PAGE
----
Florida waiting for federal approval to end daylight savings

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Abby McHenry

The Sunshine Protection Act was proposed to Florida in March to stay on Daylight Savings Time year-round and has not yet received congressional approval despite winning the state vote.

The act won 33-2 in the Senate and 103-11 in the House, and it has a considerable amount of public support as well, according to The New York Times.   

There are many people who disagree with opting out of standard time in Florida.

“…it would cause a lot of confusion to everyone who does not live in Florida,” sophomore Eric Martinez, who opposes the legislation said, “Tourists who not only come from outside the country, but also states around us would have to worry about the different time variations before coming to Florida.”

Some other opponents to year-round Daylight Savings Time include farmers—the ones who are commonly believed to have started Daylight Savings Time, a falsehood. Daylight Savings Time actually disrupts the farmers’ schedules, and they were initially the strongest lobbyists against the change. 

“Many other smaller interest groups have joined,” Michael Downing, a lecturer at Tufts University, said. This includes religious groups who pray at sunrise and parents who have complained about their children walking to school or waiting for the bus in the dark.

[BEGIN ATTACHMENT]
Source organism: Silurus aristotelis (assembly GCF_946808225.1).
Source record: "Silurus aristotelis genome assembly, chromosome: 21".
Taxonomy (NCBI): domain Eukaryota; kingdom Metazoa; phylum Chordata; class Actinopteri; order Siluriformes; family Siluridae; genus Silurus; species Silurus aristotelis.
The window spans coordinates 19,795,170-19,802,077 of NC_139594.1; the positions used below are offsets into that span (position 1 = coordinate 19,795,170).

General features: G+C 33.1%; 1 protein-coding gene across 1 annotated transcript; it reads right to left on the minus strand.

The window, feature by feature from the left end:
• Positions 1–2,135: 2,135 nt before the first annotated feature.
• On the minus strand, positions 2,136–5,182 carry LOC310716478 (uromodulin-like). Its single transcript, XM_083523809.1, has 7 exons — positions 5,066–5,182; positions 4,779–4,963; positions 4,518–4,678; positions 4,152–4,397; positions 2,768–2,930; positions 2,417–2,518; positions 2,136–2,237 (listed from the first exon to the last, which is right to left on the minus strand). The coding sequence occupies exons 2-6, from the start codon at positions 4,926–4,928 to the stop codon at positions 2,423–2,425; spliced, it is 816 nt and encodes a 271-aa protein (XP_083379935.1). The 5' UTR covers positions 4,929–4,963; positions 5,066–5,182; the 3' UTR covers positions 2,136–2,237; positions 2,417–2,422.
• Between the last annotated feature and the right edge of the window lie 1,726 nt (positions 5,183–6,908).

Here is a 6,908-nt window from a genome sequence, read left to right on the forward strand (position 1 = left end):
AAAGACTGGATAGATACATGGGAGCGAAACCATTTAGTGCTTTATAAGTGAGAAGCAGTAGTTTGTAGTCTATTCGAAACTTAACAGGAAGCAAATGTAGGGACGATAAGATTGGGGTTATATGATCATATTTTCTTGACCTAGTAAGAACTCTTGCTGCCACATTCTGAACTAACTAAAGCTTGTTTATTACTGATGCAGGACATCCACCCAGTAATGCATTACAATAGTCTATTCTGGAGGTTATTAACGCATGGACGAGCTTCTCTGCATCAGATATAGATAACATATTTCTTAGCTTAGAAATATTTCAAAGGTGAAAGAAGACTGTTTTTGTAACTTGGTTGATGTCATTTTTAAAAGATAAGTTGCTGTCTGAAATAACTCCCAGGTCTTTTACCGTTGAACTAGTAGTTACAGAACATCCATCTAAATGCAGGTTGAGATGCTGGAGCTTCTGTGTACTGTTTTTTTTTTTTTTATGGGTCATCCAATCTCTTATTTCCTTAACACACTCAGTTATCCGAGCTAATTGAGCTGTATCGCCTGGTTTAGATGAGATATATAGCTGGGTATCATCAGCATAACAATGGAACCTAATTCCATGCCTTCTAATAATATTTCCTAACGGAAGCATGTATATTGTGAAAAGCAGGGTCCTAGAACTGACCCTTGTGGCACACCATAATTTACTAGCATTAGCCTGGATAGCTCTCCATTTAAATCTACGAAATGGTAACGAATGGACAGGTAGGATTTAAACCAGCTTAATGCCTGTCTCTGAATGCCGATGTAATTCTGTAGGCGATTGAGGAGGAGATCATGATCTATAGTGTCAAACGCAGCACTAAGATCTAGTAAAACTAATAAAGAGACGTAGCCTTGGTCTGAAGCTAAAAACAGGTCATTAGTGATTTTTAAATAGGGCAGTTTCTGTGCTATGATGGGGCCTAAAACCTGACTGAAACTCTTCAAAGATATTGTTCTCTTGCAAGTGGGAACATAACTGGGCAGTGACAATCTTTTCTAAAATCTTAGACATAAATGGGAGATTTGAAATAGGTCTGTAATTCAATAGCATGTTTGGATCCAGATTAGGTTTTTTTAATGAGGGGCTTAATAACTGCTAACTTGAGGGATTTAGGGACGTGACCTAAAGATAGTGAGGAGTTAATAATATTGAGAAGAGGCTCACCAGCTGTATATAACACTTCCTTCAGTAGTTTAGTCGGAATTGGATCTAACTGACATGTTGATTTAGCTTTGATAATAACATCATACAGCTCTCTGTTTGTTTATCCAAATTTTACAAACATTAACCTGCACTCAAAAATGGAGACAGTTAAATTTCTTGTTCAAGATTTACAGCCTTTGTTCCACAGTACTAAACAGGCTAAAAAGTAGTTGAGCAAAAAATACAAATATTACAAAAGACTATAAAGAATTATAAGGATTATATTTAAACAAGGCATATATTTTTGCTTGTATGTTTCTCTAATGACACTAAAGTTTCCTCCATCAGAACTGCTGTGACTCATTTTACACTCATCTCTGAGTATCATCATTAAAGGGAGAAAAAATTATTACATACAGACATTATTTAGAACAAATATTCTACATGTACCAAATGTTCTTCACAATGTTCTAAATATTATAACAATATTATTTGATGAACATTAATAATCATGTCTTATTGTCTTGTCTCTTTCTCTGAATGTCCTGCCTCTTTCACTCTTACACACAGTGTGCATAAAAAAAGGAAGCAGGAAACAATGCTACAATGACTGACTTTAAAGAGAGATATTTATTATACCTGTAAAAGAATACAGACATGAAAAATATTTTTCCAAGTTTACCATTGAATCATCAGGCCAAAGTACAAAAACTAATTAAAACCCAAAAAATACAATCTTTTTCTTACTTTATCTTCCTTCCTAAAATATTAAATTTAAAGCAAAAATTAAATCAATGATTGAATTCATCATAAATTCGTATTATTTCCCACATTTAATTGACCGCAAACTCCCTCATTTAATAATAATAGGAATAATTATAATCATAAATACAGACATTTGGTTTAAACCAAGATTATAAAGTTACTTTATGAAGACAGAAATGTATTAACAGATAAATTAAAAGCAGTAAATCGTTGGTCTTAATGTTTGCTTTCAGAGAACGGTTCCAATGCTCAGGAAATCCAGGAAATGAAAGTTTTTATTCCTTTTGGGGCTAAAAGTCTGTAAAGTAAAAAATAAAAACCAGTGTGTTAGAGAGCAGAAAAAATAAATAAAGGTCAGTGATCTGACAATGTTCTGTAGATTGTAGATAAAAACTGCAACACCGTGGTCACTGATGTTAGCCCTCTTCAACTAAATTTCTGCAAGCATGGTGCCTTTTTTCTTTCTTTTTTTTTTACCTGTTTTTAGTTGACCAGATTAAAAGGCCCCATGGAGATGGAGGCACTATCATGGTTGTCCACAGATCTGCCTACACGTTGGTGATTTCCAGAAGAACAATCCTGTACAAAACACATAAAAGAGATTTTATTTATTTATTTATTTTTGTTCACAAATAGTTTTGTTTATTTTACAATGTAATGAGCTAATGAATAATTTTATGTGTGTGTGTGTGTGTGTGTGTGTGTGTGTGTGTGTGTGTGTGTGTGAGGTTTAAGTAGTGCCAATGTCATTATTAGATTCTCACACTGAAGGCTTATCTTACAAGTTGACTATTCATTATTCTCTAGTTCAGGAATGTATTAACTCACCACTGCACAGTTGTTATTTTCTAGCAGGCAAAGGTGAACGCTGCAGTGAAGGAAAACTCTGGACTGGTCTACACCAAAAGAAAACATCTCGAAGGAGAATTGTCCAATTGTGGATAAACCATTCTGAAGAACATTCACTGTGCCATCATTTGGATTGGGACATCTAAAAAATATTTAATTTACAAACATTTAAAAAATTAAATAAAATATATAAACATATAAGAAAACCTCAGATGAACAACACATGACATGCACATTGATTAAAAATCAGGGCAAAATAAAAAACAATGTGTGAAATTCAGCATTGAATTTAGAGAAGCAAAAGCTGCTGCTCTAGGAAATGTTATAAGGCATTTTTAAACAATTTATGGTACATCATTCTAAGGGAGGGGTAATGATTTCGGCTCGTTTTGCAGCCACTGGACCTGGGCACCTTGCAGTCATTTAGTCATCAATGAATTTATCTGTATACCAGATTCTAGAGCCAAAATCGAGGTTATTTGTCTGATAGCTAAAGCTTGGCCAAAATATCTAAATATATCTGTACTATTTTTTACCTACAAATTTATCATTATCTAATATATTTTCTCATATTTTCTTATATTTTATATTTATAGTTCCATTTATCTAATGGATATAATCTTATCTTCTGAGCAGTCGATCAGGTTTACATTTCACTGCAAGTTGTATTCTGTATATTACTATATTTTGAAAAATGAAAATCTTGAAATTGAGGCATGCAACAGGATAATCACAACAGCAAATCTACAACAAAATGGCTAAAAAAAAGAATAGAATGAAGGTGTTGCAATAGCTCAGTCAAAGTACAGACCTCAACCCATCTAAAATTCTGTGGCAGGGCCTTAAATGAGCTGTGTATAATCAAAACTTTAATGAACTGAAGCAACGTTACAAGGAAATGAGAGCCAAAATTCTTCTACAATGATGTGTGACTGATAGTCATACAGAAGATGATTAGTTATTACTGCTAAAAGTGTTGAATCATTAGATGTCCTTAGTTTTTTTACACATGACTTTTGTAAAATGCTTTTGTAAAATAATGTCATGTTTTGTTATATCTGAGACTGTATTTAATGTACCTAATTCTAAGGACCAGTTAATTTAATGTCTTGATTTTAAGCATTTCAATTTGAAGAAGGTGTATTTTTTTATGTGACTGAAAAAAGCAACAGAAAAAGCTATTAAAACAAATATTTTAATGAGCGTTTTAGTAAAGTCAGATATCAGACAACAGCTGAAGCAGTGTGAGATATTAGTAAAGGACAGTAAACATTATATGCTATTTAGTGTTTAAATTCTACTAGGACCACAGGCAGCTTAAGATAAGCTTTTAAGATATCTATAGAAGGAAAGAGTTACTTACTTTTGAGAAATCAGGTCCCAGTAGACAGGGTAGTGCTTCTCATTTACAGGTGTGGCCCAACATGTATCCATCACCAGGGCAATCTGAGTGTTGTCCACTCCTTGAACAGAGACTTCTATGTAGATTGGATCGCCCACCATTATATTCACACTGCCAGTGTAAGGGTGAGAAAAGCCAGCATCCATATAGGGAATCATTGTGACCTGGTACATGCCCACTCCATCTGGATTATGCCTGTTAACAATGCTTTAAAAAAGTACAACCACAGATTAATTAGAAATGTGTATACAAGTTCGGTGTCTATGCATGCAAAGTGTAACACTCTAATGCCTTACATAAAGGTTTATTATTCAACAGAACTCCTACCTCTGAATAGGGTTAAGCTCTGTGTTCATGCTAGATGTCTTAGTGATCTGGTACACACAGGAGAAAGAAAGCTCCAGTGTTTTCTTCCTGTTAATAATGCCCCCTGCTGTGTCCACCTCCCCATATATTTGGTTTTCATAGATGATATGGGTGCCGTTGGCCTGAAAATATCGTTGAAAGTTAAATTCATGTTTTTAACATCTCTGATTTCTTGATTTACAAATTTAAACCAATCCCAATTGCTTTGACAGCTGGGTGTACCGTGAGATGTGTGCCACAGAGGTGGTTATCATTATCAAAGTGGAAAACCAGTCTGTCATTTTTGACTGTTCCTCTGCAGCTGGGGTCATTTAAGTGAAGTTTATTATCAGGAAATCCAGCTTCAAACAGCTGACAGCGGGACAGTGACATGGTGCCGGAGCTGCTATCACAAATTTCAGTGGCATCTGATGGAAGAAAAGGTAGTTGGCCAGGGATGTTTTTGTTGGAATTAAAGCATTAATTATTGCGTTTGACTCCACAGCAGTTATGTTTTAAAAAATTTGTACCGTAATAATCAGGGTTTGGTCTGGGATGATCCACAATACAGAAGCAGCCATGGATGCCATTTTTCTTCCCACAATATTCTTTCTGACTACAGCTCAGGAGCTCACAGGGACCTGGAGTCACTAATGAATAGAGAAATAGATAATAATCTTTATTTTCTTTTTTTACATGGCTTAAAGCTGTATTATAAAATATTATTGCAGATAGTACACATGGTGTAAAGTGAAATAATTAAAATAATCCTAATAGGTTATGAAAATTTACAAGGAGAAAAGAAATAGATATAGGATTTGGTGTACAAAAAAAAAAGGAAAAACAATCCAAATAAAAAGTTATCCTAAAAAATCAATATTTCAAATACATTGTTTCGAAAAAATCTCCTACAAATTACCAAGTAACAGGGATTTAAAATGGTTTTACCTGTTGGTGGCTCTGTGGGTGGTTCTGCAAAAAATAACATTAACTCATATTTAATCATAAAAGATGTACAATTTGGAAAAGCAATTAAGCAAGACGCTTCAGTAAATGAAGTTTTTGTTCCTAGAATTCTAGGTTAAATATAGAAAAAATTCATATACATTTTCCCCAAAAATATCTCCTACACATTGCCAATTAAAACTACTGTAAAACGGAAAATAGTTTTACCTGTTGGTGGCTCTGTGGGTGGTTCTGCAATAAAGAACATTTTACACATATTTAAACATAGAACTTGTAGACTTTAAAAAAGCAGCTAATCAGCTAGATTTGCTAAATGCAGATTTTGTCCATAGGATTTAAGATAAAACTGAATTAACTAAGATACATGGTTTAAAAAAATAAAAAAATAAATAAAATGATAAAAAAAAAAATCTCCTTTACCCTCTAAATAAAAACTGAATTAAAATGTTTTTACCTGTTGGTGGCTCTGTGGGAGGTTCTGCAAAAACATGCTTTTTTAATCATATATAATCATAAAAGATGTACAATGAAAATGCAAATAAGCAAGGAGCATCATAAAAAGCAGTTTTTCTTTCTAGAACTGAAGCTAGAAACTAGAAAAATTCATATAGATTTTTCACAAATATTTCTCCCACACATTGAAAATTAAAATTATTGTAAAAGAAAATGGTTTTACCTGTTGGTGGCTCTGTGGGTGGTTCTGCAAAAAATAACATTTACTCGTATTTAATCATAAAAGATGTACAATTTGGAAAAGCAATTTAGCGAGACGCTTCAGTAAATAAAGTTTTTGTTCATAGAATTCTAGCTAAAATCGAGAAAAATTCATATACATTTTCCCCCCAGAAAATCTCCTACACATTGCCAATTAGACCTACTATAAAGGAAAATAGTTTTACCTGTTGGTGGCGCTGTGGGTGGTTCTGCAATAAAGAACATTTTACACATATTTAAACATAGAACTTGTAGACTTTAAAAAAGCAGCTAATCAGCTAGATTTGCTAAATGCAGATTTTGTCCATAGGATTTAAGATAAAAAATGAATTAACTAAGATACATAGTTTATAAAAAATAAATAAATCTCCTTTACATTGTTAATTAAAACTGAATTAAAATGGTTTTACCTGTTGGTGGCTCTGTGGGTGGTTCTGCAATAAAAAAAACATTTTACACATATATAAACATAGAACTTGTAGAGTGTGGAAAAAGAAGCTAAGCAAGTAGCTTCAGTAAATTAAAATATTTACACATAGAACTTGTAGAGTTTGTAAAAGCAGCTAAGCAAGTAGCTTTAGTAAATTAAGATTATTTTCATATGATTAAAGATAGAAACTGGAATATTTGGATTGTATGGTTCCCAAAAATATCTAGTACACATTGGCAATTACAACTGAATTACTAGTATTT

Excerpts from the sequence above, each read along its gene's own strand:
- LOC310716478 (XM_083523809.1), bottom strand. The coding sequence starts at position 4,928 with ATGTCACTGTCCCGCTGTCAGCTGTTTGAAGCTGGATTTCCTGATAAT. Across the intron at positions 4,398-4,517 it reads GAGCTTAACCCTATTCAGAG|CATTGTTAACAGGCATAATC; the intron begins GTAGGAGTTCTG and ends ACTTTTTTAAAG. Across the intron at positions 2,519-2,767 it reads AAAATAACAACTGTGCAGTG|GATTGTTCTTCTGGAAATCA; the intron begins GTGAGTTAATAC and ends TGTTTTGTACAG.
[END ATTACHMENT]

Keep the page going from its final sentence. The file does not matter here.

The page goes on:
“…being a student and having it get darker sooner really cuts down on the things I can do,” sophomore Rebecca Bray said. “For example, I’m not going to walk around the lake if it’s not light outside.”    The federal government controls the nation’s time zones, and although certain states have chosen to opt out of Daylight Savings Time (Hawaii and Arizona), there is nothing in the federal law that allows opting out of standard time year-round. 

Many people argue that Daylight Savings Time is better than standard because it saves energy, according to a study done at Stanford University. People do not need to use their lights as much in the evening when there is more sunlight. Daylight Savings Time can also reduce accidents because people are less likely to be driving in the dark.

Daylight Savings Time was suggested by Benjamin Franklin in 1784, with the idea to conserve candle wax, according to an essay called “An Economical Project for Diminishing the Cost of Light,” and later advocated by London builder William Willett. Daylight Savings Time was not adopted as a law in the United States until 1918, towards the end of World War I to conserve energy.

Although proponents of year-round Daylight Savings Time have argued there might be a decrease in traffic accidents, Mayor Bill de Blasio of New York warned drivers to be careful in the darker morning commute, which  he called “a serious danger.”

For producers of goods and services, Daylight Savings Time could lead to more profit. People are more likely to leave their homes when there is more sunlight.

Daylight Savings Time ended on Nov. 4, switching the United States back an hour. 

If the Sunshine Act passes, Florida will no longer experience those time jumps.

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